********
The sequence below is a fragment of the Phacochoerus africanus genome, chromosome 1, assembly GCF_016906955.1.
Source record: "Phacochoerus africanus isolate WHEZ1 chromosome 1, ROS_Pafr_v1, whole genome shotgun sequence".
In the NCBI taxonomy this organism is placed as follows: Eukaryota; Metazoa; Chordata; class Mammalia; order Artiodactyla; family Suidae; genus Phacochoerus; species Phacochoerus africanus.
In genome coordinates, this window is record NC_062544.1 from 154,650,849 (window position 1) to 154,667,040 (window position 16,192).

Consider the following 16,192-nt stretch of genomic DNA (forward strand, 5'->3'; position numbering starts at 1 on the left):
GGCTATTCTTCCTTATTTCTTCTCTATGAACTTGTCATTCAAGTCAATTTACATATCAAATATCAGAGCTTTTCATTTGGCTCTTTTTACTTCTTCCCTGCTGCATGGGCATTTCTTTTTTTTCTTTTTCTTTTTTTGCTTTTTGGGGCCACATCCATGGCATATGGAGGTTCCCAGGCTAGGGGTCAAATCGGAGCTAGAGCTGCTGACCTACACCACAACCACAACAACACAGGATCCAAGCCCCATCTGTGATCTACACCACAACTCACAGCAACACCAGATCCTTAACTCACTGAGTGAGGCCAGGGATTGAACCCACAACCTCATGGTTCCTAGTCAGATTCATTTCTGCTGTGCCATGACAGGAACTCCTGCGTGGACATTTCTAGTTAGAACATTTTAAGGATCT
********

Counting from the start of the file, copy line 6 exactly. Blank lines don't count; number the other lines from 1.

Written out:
GGCTATTCTTCCTTATTTCTTCTCTATGAACTTGTCATTCAAGTCAATTTACATATCAAATATCAGAGCTTTTCATTTGGCTCTTTTTACTTCTTCCCTGCTGCATGGGCATTTCTTTTTTTTCTTTTTCTTTTTTTGCTTTTTGGGGCCACATCCATGGCATATGGAGGTTCCCAGGCTAGGGGTCAAATCGGAGCTAGAGCTGCTGACCTACACCACAACCACAACAACACAGGATCCAAGCCCCATCTGTGATCTACACCACAACTCACAGCAACACCAGATCCTTAACTCACTGAGTGAGGCCAGGGATTGAACCCACAACCTCATGGTTCCTAGTCAGATTCATTTCTGCTGTGCCATGACAGGAACTCCTGCGTGGACATTTCTAGTTAGAACATTTTAAGGATCT